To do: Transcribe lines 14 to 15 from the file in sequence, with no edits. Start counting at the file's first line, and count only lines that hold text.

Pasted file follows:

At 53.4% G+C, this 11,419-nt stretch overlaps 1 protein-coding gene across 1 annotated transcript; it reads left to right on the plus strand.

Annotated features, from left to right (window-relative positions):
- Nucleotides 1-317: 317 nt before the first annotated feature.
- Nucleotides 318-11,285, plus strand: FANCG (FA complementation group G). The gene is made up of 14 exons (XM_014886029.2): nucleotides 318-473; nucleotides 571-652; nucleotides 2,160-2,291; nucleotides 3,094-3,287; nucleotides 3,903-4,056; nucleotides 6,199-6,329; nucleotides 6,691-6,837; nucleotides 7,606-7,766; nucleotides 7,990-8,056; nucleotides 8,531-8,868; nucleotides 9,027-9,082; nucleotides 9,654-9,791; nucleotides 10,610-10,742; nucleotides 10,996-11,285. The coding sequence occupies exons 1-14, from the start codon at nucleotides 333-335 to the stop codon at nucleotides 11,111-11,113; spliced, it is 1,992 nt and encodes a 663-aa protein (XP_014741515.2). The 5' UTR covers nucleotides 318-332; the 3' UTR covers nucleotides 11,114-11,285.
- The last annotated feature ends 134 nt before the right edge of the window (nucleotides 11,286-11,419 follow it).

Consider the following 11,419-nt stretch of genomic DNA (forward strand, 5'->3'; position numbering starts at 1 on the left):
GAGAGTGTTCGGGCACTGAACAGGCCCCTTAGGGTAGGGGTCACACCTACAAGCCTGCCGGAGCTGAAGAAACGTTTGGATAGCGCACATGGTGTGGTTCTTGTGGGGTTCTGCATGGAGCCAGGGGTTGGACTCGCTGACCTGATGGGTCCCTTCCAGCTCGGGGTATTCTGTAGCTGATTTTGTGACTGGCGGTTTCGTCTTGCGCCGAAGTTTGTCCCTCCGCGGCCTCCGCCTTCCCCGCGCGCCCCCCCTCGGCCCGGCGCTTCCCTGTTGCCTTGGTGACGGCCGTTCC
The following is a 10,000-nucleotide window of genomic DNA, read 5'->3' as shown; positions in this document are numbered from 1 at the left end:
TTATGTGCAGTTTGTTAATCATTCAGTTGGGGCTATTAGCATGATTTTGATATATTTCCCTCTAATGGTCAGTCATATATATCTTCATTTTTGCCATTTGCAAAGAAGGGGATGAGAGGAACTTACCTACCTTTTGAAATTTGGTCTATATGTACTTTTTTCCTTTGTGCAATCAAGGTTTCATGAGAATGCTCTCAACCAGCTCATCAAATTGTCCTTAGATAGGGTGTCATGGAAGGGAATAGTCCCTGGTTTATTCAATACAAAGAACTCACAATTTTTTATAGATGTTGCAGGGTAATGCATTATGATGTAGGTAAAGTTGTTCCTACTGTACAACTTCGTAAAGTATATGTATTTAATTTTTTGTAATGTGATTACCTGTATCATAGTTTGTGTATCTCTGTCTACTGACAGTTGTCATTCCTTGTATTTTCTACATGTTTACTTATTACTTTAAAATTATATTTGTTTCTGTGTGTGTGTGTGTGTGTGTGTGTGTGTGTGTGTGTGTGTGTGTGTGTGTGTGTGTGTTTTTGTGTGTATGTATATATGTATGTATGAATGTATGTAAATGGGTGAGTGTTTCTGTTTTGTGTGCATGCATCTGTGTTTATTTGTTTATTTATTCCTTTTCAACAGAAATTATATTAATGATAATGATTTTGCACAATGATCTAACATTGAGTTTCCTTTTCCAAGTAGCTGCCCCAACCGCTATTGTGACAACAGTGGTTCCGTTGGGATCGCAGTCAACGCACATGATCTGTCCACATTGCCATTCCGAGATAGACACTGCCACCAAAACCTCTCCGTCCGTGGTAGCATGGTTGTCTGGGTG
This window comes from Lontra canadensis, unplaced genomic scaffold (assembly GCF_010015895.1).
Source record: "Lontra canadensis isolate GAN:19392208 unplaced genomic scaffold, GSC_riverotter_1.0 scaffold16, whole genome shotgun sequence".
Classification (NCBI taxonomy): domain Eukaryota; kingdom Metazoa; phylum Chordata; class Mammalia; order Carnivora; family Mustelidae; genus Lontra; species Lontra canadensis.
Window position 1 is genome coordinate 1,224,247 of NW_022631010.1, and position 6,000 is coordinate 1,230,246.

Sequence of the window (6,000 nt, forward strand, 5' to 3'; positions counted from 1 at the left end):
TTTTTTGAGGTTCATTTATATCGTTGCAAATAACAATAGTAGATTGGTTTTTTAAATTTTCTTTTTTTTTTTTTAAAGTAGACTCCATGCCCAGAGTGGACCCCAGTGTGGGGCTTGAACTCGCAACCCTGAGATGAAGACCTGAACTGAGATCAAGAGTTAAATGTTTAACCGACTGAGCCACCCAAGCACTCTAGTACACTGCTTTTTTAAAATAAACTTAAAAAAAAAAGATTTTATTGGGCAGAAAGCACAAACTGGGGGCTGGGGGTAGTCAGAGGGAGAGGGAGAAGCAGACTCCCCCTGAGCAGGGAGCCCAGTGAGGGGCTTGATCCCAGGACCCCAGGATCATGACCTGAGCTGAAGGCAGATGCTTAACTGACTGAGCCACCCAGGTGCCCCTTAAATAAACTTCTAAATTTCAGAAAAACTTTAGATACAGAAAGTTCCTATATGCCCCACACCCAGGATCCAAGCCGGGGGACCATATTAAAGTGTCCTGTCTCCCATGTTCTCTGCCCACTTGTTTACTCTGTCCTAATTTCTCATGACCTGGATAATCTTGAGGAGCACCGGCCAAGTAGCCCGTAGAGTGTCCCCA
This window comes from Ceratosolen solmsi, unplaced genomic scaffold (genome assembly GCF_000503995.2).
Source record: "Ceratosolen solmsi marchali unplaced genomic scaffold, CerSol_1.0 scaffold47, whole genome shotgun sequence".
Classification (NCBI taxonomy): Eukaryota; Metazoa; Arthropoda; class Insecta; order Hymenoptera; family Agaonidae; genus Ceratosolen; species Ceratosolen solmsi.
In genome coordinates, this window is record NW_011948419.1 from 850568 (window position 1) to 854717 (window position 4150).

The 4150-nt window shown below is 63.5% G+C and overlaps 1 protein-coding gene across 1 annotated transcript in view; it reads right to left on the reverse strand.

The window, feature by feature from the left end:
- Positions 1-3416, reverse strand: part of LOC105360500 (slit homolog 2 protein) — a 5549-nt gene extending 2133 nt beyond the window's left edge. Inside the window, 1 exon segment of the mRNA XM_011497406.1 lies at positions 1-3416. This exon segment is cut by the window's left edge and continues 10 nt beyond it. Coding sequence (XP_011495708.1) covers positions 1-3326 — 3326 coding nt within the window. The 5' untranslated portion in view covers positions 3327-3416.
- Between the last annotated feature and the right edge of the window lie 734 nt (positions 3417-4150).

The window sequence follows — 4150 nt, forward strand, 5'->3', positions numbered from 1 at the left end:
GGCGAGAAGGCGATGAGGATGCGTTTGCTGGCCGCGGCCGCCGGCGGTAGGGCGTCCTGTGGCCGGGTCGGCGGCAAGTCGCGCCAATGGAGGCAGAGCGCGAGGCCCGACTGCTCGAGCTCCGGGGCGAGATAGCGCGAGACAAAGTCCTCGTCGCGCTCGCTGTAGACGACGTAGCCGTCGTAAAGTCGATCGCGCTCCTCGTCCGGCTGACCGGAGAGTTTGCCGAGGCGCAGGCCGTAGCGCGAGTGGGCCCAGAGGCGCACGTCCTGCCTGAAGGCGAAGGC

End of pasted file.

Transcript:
Sequence of the window (6,000 nt, forward strand, 5' to 3'; positions counted from 1 at the left end):
TTTTTTGAGGTTCATTTATATCGTTGCAAATAACAATAGTAGATTGGTTTTTTAAATTTTCTTTTTTTTTTTTTAAAGTAGACTCCATGCCCAGAGTGGACCCCAGTGTGGGGCTTGAACTCGCAACCCTGAGATGAAGACCTGAACTGAGATCAAGAGTTAAATGTTTAACCGACTGAGCCACCCAAGCACTCTAGTACACTGCTTTTTTAAAATAAACTTAAAAAAAAAAGATTTTATTGGGCAGAAAGCACAAACTGGGGGCTGGGGGTAGTCAGAGGGAGAGGGAGAAGCAGACTCCCCCTGAGCAGGGAGCCCAGTGAGGGGCTTGATCCCAGGACCCCAGGATCATGACCTGAGCTGAAGGCAGATGCTTAACTGACTGAGCCACCCAGGTGCCCCTTAAATAAACTTCTAAATTTCAGAAAAACTTTAGATACAGAAAGTTCCTATATGCCCCACACCCAGGATCCAAGCCGGGGGACCATATTAAAGTGTCCTGTCTCCCATGTTCTCTGCCCACTTGTTTACTCTGTCCTAATTTCTCATGACCTGGATAATCTTGAGGAGCACCGGCCAAGTAGCCCGTAGAGTGTCCCCA